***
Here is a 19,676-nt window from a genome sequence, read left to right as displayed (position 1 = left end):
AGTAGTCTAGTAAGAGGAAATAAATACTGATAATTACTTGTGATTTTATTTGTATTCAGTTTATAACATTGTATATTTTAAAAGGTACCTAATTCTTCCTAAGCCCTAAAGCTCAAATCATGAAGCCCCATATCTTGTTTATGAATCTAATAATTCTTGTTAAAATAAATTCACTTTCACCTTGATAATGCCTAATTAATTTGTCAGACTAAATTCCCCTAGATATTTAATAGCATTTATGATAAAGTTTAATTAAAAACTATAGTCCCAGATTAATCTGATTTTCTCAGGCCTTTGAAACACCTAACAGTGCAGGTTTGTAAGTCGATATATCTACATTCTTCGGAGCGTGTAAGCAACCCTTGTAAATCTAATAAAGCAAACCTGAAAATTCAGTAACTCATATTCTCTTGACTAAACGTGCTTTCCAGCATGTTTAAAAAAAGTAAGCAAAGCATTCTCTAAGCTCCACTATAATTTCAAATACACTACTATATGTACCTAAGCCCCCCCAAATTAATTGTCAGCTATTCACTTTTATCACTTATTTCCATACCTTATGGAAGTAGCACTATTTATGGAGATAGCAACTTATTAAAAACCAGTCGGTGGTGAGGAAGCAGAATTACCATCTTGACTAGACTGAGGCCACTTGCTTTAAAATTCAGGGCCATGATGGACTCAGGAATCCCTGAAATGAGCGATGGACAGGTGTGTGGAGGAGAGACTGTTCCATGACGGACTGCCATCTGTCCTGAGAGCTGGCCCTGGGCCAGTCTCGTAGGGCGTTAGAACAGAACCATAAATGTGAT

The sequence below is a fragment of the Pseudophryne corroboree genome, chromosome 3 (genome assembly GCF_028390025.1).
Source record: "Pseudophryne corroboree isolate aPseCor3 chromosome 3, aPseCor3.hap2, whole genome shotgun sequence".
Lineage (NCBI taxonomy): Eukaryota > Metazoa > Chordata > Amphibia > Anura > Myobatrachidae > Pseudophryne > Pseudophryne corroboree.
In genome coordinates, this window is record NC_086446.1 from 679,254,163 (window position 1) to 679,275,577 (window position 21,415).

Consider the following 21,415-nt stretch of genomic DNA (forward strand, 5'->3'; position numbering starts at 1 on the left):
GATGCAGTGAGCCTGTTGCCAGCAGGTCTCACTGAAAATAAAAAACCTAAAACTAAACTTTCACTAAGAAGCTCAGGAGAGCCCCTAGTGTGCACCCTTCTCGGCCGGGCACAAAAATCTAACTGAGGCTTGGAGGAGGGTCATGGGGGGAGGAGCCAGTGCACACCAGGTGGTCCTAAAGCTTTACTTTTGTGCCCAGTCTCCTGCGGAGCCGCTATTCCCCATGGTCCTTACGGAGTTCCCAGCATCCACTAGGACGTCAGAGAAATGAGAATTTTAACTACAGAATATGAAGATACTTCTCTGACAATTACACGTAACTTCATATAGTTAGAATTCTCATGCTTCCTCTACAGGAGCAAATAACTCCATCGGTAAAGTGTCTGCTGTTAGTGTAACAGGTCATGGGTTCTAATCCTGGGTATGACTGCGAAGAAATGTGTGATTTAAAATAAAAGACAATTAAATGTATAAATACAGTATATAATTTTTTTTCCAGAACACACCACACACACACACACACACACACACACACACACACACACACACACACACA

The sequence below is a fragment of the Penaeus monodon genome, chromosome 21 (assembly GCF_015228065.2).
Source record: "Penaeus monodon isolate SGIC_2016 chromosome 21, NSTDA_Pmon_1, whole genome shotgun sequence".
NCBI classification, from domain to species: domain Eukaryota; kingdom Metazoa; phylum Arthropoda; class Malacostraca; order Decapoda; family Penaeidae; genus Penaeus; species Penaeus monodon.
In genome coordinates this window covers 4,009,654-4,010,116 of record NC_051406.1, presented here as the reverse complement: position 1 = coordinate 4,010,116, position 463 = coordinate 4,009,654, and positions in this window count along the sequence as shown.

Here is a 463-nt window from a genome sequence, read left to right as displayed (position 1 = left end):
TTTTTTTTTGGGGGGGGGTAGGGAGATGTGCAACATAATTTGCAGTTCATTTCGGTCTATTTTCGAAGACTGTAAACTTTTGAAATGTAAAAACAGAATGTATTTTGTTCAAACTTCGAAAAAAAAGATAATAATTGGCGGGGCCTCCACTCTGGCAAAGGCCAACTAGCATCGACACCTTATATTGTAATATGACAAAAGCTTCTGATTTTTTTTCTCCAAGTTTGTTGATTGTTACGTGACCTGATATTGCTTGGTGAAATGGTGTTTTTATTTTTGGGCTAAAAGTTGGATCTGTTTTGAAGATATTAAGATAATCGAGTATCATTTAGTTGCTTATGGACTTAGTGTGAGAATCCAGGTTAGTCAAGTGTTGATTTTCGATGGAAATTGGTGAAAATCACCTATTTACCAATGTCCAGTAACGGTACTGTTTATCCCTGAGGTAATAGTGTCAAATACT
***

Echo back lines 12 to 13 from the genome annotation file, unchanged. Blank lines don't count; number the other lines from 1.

In genome coordinates this window covers 4,009,654-4,010,116 of record NC_051406.1, presented here as the reverse complement: position 1 = coordinate 4,010,116, position 463 = coordinate 4,009,654, and positions in this window count along the sequence as shown.

Here is a 463-nt window from a genome sequence, read left to right as displayed (position 1 = left end):